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Artisan Village project feeling the Echo

Developer Chris Clement is hopeful his $80-million Artisan Village housing project in Chemainus can get underway shortly after Christmas. - Peter W. Rusland
Developer Chris Clement is hopeful his $80-million Artisan Village housing project in Chemainus can get underway shortly after Christmas.
— image credit: Peter W. Rusland

Patience and public participation kept developer Chris Clement’s Artisan Village project alive through four-plus years of municipal hoops and Chemainiac hopes for the sprawling site.

But the process surrounding the $80-million strata-housing project — starting after Christmas, pending preliminary layout approval — is being criticized by North Cowichan council candidates as a red-tape wrangle threatened by North Cowichan plans for its own subdivision at Echo Heights public forest.

And with the Nov. 19 civic election looming, debate persists about taxpayers being developers and competing against private-sector folks such as Clement.

A flexible Clement saw stalled Echo Heights — its public hearing curbed until post-election — as competition, but competition he’s ready to accept.

“Echo Heights is competition, but there’s competition everywhere.”

And Echo Heights’ hiatus gives him a head start facing fickle markets for his green-leaning 400 condos and assisted-living units offering geothermal heating, storm-water management, trails and more.

“Artisan Village is a seven-plus year plan, and it depends on market conditions,” Clement said of his 33-acre project with comprehensive development zoning, that would preserve the Hermit Trails and demolish the large archway signifying the failed Pacific Rim Artisan Village project.

Candidate Jon Lefebure, former mayor, explained council should wait until Artisan Village is built before starting Echo Heights.

“It’s in council’s interest not to compete with Chris Clement and drive the value of lots down.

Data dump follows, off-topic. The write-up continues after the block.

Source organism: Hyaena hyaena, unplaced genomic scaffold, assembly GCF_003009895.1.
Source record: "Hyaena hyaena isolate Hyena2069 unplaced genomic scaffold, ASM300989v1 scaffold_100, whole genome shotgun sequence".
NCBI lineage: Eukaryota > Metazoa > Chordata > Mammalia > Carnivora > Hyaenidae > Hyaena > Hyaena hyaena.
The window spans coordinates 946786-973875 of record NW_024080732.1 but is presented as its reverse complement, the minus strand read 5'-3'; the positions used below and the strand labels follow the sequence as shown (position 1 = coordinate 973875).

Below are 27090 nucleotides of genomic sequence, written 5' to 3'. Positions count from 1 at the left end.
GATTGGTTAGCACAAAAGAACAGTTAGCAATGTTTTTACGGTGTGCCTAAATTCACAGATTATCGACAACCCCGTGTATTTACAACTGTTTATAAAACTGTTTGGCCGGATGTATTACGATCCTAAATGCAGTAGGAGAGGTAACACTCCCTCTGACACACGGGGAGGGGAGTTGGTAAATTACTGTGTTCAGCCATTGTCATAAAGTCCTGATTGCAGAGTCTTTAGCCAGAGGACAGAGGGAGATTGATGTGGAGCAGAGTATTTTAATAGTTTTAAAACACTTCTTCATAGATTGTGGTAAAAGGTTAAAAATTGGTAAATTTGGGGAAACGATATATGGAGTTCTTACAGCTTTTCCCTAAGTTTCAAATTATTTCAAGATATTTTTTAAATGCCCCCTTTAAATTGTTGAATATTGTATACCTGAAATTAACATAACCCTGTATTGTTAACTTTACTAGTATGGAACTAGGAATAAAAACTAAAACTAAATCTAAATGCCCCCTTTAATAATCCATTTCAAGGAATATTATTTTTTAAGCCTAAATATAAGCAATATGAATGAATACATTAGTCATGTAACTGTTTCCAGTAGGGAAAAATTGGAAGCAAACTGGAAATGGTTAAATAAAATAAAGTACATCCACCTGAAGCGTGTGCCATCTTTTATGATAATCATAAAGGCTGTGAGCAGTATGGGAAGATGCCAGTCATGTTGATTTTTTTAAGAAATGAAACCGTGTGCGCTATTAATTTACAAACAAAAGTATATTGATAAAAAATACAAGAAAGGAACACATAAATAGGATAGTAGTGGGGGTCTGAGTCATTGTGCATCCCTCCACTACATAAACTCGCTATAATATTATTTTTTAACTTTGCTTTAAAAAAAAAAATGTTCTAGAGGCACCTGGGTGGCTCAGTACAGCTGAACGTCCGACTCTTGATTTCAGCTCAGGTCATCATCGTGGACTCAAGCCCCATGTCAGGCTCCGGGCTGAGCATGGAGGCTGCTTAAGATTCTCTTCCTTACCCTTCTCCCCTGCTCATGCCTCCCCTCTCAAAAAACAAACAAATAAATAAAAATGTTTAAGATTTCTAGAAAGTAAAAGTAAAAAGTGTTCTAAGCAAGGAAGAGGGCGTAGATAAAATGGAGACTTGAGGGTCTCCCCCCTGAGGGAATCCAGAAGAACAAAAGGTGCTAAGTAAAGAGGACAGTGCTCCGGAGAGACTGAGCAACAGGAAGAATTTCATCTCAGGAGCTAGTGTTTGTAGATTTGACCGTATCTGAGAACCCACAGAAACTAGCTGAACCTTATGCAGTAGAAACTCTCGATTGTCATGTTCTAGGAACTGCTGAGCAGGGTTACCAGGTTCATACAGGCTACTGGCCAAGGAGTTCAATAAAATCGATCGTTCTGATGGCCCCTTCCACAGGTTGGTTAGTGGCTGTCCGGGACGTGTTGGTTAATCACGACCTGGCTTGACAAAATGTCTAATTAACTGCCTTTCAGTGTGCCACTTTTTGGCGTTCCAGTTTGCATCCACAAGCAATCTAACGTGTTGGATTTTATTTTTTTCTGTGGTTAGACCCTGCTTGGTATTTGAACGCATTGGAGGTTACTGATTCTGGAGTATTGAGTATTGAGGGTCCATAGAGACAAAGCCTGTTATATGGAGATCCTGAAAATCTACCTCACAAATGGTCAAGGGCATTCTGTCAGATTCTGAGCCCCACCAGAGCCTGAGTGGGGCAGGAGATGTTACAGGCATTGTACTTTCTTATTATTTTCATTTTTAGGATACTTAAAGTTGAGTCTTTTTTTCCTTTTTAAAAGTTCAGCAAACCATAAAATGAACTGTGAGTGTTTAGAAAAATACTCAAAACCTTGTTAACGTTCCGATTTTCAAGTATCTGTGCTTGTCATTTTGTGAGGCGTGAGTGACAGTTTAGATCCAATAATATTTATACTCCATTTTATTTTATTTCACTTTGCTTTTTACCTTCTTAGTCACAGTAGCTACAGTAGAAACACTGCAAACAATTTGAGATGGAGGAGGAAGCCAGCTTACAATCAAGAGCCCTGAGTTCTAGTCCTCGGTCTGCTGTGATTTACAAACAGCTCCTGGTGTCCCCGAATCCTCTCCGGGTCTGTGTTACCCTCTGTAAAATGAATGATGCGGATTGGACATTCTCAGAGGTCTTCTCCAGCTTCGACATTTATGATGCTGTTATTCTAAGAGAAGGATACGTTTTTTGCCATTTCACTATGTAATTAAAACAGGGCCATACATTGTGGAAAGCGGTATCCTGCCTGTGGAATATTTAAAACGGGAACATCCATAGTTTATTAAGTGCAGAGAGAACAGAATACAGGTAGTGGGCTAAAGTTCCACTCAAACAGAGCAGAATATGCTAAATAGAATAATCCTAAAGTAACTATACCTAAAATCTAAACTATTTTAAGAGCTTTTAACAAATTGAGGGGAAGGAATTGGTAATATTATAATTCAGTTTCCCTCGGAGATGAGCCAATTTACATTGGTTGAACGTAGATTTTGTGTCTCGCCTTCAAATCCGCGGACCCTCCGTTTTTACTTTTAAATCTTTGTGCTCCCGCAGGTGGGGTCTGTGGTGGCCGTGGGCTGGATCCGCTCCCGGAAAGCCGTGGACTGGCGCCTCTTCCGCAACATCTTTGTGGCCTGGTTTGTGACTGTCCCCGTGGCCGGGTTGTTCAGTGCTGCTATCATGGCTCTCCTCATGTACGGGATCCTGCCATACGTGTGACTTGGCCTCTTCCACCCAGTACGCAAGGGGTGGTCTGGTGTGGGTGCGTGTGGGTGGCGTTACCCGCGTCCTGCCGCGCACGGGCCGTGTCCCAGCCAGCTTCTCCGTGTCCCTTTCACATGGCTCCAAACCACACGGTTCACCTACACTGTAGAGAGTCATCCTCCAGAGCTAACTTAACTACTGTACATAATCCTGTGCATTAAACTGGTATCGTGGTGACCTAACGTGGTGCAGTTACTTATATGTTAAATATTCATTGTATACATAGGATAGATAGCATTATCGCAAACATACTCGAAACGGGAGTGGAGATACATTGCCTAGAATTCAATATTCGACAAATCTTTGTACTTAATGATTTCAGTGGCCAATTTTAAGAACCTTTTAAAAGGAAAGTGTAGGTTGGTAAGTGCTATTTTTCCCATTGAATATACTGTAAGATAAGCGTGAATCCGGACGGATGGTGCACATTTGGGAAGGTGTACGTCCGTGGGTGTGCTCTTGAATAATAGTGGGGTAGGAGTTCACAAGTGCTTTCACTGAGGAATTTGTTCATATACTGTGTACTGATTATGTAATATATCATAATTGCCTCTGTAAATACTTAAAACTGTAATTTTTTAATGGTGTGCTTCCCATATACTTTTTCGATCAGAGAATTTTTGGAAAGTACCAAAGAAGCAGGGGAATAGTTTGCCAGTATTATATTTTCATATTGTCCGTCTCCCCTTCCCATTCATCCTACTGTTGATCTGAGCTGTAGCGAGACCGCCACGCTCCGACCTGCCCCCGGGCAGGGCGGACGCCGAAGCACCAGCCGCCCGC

“If the future council goes ahead with Echo Heights, it would be wise to proceed after his development, as that would help both projects.”

Council hopeful Tom Masters explained market demand plus infrastructure costs could hobble Echo Heights for years.

“Council won’t go ahead with Echo Heights until the market improves a lot.”

He and candidate Clayton Balabanov oppose Echo Heights development. Balabanov said there won’t be competition because the Artisan Village will be built before Echo Heights gets off the ground.

“There’s not enough housing demand to necessitate bringing Echo Heights on line,” he said, noting seniors support Artisan Village as it’s within walking distance to downtown.

Mayor Tom Walker didn’t view Echo Heights as competition for Clement’s project.

Walker basically backed the idea of taxpayers prudently spending about $2.5 million to make some $3.5 in net profits.

“You’ll likely see eight to 10 lots a year developed over many years — I don’t think it’s competition to Clement.

“There’s no intention of flooding the market.”

Right, said administrator Dave Devana.

“We have no intention of hurting Chris, that’s for sure.”

North Cow’s new council must also gauge demand for its 250-odd Echo heights homes — a phased mix of single family, town homes and apartments, Walker and Devana explained.

While the Chemainus Residents’ Association wants the whole forest saved as parkland, council aims to preserve about half of the site.

Even putting aside the Echo Heights situation, council candidates say approvals for Artisan Village were glacial — snags also faced by other developers shunning North Cowichan.

“Builders tell me ‘Don’t put your money in North Cowichan; it’s not worth the hassle,’” said Balabanov.

“They just get the runaround and are charged for things they don’t need. If we don’t make it easier, we won’t get investment.”

Devana was dubious.

“(Artisan Village) took some time, but that’s sometimes the way it goes.”

Clement cited moderate delays by a system that seemed understaffed.

“It goes through a lot more hands,” he said of development plans.

“There’s always some (developer) frustration dealing with municipal hall,” Lefebure said, an issue Masters emphasized.

“Five independent sources found things have almost slowed to a dead stop on development issues at the hall,” he said, citing a leadership “paralysis.”

“If a (plan) fits our official community plan, it should go through quickly and easily.”

Meanwhile, Clement saw his Artisan Village fitting into Chemainus’ revitalization.

“Our goal is to help the whole town — it needs a bit of a facelift.”

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